Azi Chegini and The Dogs of Otavalo

by Matthew Krecic, DVM, MS, MBA, DACVIM.
Copyright © 2024 Matthew Krecic.

Azi Chegini

While Azadeh “Azi” Chegini was visiting friends in Otavalo, Ecuador, in April 2016, Azi found a dog with two broken legs who appeared to be living in the streets.

Azi, the most compassionate person I know, picked up the dog — it was clearly suffering from pain — into her arms and promised to return to Otavalo with help. She left the dog with animal protection in nearby Quito before she had to return to northern Virginia, her residence and sales territory for the animal health organization Zoetis.

On that flight, Azi asked herself, “Isn’t there anything I can do to assist these animals?”

Her answer: yes. As a result, she established The Dogs of Otavalo.

The mission of Dogs of Otavalo is to improve the lives of the people and pets residing in the Otavalo area by providing quality veterinary care, training, and education. Its vision is to create a safe and comfortable community where people and animals can live in health and harmony.

Dogs of Otavalo, through Azi’s leadership, partnered with the Otavalo veterinary clinic — Santé Clínica Medico Veterinaria — and the US-based Caring Hands Animal Support and Education (CHASE), a nonprofit organization dedicated to increasing awareness of and providing support for animal welfare initiatives. Additionally, Azi partnered with Zoetis South America, which year after year has donated vaccines, flea/tick/heartworm preventives, antibiotics, and other necessary items, as well as availed local employees to participate alongside the Dogs of Otavalo team members.

Azadeh (Azi) Chegini (second from left), project director for Dogs of Otavalo, is pictured alongside US-based and local volunteers from Zoetis South America and Santé Clínica Medico Veterinaria from her December 2023 trip to Otavalo, Ecuador.

Since Azi’s first visit, more than 4,500 animals have been helped through Dogs of Otavalo; this includes more 2,500 animals that have been spayed and neutered. Spay/neuter surgery is critical for these dogs due to the surgery’s benefits for health and safety, behavior, and community.

For female dogs and cats, the risk for mammary gland cancer, ovarian cancer, and uterine cancer is reduced or eliminated. For male dogs and cats, the risk for prostate cancer is reduced and for testicular cancer is eliminated. Dogs and cats that are spayed/neutered frequently make better pets, especially because both aggressive and roaming behavior is reduced. Lastly, spay/neuter surgeries prevent the births of unwanted puppies and kittens, thereby helping to control the animal overpopulation, which may lead to disease spread and euthanasia.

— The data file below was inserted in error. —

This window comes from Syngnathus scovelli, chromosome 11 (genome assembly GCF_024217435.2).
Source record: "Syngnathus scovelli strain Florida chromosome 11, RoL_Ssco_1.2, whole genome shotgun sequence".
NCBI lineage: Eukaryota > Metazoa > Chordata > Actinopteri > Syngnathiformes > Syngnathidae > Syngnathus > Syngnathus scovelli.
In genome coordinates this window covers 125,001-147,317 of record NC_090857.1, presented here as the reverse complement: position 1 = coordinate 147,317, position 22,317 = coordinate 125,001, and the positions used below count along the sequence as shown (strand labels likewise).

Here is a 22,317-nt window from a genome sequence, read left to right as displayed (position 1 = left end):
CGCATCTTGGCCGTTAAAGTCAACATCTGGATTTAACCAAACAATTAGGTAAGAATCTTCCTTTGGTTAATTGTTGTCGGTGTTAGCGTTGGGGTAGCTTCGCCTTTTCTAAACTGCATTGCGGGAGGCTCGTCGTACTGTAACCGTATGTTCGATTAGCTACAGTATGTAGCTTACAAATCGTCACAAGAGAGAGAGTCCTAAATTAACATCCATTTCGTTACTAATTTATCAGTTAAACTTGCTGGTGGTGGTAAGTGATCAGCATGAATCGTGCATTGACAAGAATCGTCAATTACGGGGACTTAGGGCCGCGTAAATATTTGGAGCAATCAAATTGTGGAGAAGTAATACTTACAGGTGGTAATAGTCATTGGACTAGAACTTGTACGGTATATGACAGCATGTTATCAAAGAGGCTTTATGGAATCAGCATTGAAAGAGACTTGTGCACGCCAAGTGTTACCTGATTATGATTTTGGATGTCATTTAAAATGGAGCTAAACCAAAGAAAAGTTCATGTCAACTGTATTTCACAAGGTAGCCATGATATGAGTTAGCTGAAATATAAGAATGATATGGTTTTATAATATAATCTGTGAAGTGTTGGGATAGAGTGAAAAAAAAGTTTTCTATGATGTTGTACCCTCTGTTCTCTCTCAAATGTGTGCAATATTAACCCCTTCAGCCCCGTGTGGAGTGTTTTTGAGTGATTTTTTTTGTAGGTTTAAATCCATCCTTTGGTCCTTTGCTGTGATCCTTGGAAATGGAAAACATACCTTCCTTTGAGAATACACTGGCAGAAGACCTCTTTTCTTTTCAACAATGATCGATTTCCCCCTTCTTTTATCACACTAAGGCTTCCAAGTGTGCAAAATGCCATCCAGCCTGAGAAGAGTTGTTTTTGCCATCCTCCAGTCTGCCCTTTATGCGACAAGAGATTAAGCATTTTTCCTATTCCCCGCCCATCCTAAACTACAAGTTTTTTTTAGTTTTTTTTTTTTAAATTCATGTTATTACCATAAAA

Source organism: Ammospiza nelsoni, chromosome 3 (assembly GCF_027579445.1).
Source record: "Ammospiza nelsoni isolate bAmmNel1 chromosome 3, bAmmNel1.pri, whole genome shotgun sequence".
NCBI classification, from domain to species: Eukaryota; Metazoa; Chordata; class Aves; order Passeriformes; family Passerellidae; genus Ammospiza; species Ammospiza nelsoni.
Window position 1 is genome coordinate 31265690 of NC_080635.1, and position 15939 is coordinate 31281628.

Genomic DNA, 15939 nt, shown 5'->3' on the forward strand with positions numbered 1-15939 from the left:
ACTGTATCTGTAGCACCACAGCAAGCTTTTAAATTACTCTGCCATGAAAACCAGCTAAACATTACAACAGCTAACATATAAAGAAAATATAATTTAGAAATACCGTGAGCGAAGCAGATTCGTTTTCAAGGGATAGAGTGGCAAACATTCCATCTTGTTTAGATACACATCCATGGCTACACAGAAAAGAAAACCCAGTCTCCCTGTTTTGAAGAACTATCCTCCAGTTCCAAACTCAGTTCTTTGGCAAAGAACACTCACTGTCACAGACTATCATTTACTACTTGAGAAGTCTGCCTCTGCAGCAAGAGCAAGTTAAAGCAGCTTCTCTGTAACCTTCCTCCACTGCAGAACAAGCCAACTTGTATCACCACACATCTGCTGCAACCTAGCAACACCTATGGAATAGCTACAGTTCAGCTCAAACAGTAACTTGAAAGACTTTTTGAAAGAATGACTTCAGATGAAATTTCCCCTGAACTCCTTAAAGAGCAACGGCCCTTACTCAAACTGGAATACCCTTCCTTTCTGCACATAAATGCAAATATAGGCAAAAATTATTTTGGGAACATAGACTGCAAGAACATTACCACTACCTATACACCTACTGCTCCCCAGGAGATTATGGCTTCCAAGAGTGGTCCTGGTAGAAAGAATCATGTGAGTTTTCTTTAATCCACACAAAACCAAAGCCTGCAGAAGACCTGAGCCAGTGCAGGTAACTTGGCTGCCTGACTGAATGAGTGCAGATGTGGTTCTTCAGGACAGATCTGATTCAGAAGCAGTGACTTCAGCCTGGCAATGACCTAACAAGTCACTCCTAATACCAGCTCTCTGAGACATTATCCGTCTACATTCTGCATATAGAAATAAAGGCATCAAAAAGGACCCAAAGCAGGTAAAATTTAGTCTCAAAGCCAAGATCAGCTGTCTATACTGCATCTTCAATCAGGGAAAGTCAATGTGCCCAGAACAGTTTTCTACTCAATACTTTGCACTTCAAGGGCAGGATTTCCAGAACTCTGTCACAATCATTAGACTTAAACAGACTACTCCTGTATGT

During the 2023 trip, which occurred December 9-13, 242 dogs and cats were spayed and neutered — all at no-cost — at Santé Clínica Medico Veterinaria, and more than 200 pets of community residents received no-cost vaccination and, when necessary, other veterinary care.

A farmer carried his dog to a community vaccine/petcare event held in December 2023 outside the city limits of Otavalo, Ecuador.

For five days of work, these numbers may seem low compared with high-quality, high-volume spay/neuter clinics (many perform 100 spay/neuter surgeries per day), especially given the high demand and need for veterinary care in Otavalo and surrounding communities, and given that there were 23 US-based volunteers, including Azi. However, Azi remarks that this work is more than the numbers; it is also about being there every year and providing the best care.

“Our goal has never been to do more every year, but more, we wanted to be consistent. Ever since our first year with helping a total of 330 animals, each year afterward we have focused on doing as much as we can if we can deliver the same quality of medicine.”

Otavalo, with its population of 42,000 residents, is best known for its indigenous market, especially on Saturdays, when farmers and textile workers sell their animals and handicrafts.

Education of community members and children at school has also been an important part of the mission for the Dogs of Otavalo. Azi and her team have built relationships with the Otavalo police department and the mayor’s office to help to notify residents of the upcoming spay/neuter and vaccine/veterinary care clinics. Farmers, owing to knowing about past clinics, even walk several kilometers to the site of these clinics with their dogs carried over their shoulders.

Azi says she and her team are already planning their next trip for December 2024. They are currently looking for volunteers — veterinarians, veterinary paraprofessionals, and nonveterinary individuals. For more information, please contact Azi at

Read this article by Kristen Cooley on DVM360 from 2017 about The Dogs of Otavalo.

About the Author

Matthew Krecic, DVM, MS, MBA, is a board-certified small animal internal medicine specialist with the American College of Veterinary Internal Medicine ( and a medical writer, editor, and back-of-the-book indexer with his freelance business K-File Medical Writing and Editing Services, LLC. Dr. Krecic also provides veterinary care to homeless animals at animal shelters in Chicago, where he is based. He may be reached at

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